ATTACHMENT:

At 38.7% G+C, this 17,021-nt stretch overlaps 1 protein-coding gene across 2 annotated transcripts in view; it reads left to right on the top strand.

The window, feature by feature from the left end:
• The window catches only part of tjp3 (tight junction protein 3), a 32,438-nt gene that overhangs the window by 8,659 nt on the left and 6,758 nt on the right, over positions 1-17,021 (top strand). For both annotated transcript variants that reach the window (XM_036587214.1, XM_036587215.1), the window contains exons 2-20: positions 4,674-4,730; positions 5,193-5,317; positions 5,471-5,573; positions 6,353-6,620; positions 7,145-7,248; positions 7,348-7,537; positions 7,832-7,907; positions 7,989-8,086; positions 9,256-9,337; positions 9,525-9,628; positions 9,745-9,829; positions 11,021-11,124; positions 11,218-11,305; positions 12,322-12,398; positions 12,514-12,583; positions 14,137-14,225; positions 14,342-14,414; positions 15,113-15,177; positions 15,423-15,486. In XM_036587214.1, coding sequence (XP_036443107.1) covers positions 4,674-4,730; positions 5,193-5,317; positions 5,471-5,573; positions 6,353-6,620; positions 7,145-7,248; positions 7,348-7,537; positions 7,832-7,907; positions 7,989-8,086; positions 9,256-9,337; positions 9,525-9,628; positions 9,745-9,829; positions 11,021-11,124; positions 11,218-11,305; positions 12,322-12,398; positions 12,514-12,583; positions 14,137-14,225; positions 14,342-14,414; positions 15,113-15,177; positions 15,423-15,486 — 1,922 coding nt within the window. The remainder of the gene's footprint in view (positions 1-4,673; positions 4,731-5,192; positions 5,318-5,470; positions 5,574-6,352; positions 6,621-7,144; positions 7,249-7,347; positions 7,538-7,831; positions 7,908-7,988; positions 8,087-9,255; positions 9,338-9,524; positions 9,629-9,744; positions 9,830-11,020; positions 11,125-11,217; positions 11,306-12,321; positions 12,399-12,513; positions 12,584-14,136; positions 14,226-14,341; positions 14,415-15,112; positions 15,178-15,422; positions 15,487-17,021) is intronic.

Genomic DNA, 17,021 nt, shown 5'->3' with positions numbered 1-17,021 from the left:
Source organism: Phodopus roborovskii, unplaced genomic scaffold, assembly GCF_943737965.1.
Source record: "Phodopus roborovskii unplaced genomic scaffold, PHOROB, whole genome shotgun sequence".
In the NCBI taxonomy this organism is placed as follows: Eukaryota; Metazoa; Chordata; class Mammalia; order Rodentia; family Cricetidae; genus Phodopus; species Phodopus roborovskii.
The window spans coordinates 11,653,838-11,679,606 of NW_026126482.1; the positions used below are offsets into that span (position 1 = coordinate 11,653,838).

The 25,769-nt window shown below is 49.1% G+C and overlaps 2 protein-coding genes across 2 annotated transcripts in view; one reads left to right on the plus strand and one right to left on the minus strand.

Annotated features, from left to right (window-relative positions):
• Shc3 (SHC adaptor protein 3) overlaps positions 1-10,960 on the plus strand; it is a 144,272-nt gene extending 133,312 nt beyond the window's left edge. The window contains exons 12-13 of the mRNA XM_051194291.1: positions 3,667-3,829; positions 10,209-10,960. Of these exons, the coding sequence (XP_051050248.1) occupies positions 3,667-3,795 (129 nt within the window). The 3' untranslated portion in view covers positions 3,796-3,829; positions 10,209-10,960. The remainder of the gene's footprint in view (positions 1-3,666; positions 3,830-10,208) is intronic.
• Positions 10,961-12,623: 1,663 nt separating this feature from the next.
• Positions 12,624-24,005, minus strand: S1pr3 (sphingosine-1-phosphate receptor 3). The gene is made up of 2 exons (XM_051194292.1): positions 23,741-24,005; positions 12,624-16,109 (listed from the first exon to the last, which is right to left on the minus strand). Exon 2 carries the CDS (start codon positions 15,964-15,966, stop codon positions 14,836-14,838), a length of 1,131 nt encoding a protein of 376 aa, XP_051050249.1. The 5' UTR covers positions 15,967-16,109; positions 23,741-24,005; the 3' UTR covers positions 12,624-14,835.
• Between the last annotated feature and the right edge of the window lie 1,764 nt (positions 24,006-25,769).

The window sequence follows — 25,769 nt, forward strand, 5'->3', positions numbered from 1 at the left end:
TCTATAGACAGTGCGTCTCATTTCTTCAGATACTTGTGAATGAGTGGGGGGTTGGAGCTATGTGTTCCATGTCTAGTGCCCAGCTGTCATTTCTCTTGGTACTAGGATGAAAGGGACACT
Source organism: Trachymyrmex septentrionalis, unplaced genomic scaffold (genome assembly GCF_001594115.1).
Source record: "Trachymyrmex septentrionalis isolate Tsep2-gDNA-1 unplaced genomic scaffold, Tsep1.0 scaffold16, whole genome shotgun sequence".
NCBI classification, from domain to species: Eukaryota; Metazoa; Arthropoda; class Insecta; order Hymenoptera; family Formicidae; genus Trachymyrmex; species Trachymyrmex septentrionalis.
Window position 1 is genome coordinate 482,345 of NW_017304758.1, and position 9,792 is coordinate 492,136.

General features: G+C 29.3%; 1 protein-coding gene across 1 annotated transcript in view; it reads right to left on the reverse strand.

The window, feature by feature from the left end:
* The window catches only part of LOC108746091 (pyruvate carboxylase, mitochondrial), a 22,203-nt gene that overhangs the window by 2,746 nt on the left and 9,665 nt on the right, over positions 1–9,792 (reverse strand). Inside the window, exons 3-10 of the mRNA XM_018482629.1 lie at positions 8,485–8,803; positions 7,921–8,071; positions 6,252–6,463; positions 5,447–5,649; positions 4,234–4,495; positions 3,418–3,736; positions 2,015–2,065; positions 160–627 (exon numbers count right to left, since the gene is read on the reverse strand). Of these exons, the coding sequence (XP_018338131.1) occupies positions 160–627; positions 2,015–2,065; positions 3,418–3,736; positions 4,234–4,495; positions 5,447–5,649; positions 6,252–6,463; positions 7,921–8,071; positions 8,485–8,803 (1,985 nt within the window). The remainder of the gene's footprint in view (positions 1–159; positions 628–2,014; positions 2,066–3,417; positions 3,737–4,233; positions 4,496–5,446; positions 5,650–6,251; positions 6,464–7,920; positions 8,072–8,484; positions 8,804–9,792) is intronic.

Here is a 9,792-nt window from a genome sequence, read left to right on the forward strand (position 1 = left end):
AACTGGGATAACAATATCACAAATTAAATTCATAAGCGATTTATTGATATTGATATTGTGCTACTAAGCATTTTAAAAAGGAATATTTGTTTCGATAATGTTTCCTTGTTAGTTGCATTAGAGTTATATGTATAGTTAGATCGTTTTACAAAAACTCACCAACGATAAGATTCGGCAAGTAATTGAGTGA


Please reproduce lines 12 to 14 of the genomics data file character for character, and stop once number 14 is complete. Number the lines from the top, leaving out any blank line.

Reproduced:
• Positions 10,961-12,623: 1,663 nt separating this feature from the next.
• Positions 12,624-24,005, minus strand: S1pr3 (sphingosine-1-phosphate receptor 3). The gene is made up of 2 exons (XM_051194292.1): positions 23,741-24,005; positions 12,624-16,109 (listed from the first exon to the last, which is right to left on the minus strand). Exon 2 carries the CDS (start codon positions 15,964-15,966, stop codon positions 14,836-14,838), a length of 1,131 nt encoding a protein of 376 aa, XP_051050249.1. The 5' UTR covers positions 15,967-16,109; positions 23,741-24,005; the 3' UTR covers positions 12,624-14,835.
• Between the last annotated feature and the right edge of the window lie 1,764 nt (positions 24,006-25,769).